Cheryl Schwarz, 55, left Cape Town, South Africa 28 years ago and now lives in Piedmont, California with her husband and three children. She only sees her parents, both turning 87 this year, once annually. Even though she has siblings, they, too, live abroad—an older sister in Los Angeles and younger brother in Israel. Every time she calls her parents, which is often, they’re happy to know she’s thinking of them.
In an email, Ms. Schwarz wrote: “My siblings and I spread out our visits to give them more time with each of us; I usually go without my husband and kids to focus on and spend quality time with them. The three of us tried to convince them to move closer to one of us but finally understood they’re content where they are with their friends and community.” The result was that the family decided that “we need to respect their wishes and try not to worry too much since there’s not much we can do to change the situation”.
As much as my mother appreciated my offer to move closer to my brother and me, they opted to stay stateside. Like Ms. Schwarz, I understand they’re where they want to be, the only place they’ve ever known. When, almost 30 years ago, I first uprooted in my early twenties to work in Paris, my parents supported me unconditionally just as I need to support their decision to stay put—at home—now.

2016年6月29日 星期三

"Fleeting Time", Interview with Sally Quinn

"As one gets older one gets more jealous of one’s time. It’s running out. Suddenly with a shock you think you have 15 or 20 years left, especially if you’ve gone through life being young. . . "
Leonard Bernstein
"Fleeting Time", Interview with Sally Quinn
The Washington Post, 1976

2016年6月26日 星期日

整合醫療門診 年長者疾病一次解決

杏林春暖:詹鼎正推動老人醫學 盼建「烏托邦」
整合醫療門診 年長者疾病一次解決
2016年06月26日台灣逐步邁向老年社會,國內兩家龍頭醫院、台大與台北榮總,同時在10年前率先推動老人醫學,目前擔任台大竹東分院院長的詹鼎正 (45歲),正是當時的推手之一,他說,最好的老人醫學,不是老人病都治好,而是把事情做在前端,助老人少生病、過得好,希望能在竹東打造老人「健康烏托邦」,讓銀髮歲月少病少痛。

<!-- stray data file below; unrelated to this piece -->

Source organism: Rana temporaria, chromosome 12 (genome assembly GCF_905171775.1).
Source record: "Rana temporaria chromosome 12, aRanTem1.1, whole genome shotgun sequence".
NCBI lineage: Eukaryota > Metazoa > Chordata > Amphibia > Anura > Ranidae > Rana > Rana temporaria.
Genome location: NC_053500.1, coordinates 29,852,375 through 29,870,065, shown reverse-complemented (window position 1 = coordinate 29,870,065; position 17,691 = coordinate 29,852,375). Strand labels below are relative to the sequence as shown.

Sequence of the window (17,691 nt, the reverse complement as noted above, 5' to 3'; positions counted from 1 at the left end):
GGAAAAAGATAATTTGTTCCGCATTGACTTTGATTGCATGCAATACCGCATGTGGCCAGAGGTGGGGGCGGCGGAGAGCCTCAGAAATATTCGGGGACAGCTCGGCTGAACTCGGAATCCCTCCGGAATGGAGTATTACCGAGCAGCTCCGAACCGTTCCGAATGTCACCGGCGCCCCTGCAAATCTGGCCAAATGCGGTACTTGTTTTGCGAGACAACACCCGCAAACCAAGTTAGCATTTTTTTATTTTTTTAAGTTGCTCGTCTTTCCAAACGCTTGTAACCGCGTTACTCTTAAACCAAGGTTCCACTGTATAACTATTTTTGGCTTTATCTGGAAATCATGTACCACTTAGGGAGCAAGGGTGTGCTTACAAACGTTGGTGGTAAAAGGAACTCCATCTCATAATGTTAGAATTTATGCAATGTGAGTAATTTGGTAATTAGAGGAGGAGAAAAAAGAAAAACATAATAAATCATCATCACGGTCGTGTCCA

2016年6月21日 星期二


  惡夢與轉化惡夢的,是事實問題更是意義問題。正如編者所言,社會頑強地認定老去就是毀壞、昏庸。目下的共識是不知要退者乃社會進步的障礙,衰老該服從福柯說的規劃理念(Regulatory ideals),被關進老人院(瘋人院)避世,遠離社會生產者的目光。然而特輯的作者們筆下所呈現或再現的老人形象,並不蒼白扁平,而是正如查映嵐所言之力量龐大,慾望強橫、挑通眼眉,崇高甚至迷信美。如此日益壯大的退休族群,如果被認定為喪屍(Zombies電影取材於此?)實屬可怕,他們亦不應被看作有待「循環再用」的廢物。
《信報》2016年6月21日 C7 「生命通識」

2016年6月18日 星期六


二,如果不好意思開口,可以去要張捷運貼紙,用指的就可以,再不然,還可以自行下載列印功能強大的【讓座貼紙 2.0】(https://goo.gl/w4OcEa ),好吃好用又好玩。
( 好吧,這篇就是那個膠囊。 )

2016年6月15日 星期三

Juvenescence: A Cultural History of Our Age 返老還童:我們年紀/時代的一部文化史

Juvenescence: A Cultural History of Our Age 2014/2015
羅伯特.柏格.哈里森 Robert Pogue Harrison 著
梁永安 譯:這書名照字面翻譯是「返老還童:我們年紀/時代的一部文化史」。

世界的新新不息要是依賴「新來者」(oi néoi,這是古希臘人用來指年輕人的字眼),因為一等他們準備好照管世界,就可以給世界灌注新生命。「一等他們準備好」一語很重要,因為讓世界得到保存的那種轉化有賴於「新來者」學會何謂變成成年人和願意肩負起對世界的責任——這又等於說教育是關鍵中的關鍵。
Juvenescence: A Cultural History of Our Age
羅伯特.柏格.哈里森 Robert Pogue Harrison 著
梁永安 譯

Letter to Menoeceus


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In this letter, Epicurus summarizes his ethical doctrines:
Epicurus to Menoeceus, greetings:
Let no one be slow to seek wisdom when he is young nor weary in the search of it when he has grown old. For no age is too early or too late for the health of the soul. And to say that the season for studying philosophy has not yet come, or that it is past and gone, is like saying that the season for happiness is not yet or that it is now no more. Therefore, both old and young alike ought to seek wisdom, the former in order that, as age comes over him, he may be young in good things because of the grace of what has been, and the latter in order that, while he is young, he may at the same time be old, because he has no fear of the things which are to come. So we must exercise ourselves in the things which bring happiness, since, if that be present, we have everything, and, if that be absent, all our actions are directed towards attaining it.